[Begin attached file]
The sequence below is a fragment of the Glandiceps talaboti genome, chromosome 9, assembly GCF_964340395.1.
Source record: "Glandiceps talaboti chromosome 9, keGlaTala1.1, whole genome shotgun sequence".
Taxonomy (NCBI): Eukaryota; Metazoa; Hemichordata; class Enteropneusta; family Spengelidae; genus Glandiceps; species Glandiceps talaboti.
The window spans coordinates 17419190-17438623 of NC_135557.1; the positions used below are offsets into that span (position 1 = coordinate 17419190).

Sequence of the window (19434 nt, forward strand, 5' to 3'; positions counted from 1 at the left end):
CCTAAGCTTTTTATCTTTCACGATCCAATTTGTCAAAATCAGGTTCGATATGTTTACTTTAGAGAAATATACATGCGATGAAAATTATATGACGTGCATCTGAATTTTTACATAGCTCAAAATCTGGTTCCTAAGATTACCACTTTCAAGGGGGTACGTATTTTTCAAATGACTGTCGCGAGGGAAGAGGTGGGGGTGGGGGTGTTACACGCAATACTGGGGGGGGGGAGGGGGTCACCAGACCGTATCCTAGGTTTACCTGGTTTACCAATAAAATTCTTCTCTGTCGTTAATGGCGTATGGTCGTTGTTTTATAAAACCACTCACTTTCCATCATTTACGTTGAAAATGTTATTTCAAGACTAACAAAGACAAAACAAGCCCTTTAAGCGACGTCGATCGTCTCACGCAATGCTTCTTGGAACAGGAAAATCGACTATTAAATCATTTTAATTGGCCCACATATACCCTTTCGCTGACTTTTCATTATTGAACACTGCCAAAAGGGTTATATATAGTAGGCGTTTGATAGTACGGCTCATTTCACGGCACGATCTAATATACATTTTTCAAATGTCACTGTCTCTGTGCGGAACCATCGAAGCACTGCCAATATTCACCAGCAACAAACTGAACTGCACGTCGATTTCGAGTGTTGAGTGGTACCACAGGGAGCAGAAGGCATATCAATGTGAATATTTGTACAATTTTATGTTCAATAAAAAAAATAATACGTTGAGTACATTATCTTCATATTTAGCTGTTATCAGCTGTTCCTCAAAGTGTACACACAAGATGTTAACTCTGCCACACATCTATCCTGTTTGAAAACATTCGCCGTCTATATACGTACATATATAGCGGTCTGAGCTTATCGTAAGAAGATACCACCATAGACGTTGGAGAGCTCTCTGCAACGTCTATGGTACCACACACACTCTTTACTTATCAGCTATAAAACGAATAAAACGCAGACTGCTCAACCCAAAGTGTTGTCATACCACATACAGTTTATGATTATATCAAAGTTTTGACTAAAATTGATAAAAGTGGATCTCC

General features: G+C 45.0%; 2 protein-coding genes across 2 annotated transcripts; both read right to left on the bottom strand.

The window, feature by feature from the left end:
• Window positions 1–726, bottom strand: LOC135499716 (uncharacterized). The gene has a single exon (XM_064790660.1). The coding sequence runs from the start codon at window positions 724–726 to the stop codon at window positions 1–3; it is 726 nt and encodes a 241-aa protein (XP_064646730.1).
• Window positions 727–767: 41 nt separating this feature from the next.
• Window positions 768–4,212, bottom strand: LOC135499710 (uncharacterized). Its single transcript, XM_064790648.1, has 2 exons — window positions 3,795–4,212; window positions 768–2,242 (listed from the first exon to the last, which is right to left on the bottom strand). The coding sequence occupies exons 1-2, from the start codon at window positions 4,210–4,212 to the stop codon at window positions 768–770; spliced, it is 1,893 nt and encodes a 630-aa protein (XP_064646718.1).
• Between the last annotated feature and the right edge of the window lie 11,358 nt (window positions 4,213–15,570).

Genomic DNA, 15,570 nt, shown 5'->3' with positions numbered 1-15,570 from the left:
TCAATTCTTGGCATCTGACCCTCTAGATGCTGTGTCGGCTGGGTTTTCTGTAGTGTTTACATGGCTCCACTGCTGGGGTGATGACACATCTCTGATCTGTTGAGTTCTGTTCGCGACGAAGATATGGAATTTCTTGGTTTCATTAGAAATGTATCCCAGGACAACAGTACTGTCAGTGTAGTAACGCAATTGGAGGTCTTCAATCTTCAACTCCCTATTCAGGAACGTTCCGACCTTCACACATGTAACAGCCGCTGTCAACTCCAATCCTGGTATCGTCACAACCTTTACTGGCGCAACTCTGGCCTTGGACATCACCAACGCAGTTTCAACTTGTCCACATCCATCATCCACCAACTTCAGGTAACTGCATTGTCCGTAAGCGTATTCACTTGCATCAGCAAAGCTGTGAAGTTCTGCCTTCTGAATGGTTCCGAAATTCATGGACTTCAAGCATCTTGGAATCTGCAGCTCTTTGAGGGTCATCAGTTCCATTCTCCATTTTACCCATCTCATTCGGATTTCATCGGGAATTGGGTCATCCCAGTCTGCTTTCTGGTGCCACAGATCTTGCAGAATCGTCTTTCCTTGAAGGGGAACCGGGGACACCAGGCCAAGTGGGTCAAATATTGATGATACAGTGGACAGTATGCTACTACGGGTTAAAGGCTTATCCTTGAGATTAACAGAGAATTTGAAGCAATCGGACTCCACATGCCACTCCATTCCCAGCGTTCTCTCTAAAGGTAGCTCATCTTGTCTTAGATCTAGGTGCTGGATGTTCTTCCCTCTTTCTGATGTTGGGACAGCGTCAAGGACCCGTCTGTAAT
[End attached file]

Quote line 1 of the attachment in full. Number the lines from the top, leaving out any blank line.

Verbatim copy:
The sequence below is a fragment of the Glandiceps talaboti genome, chromosome 9, assembly GCF_964340395.1.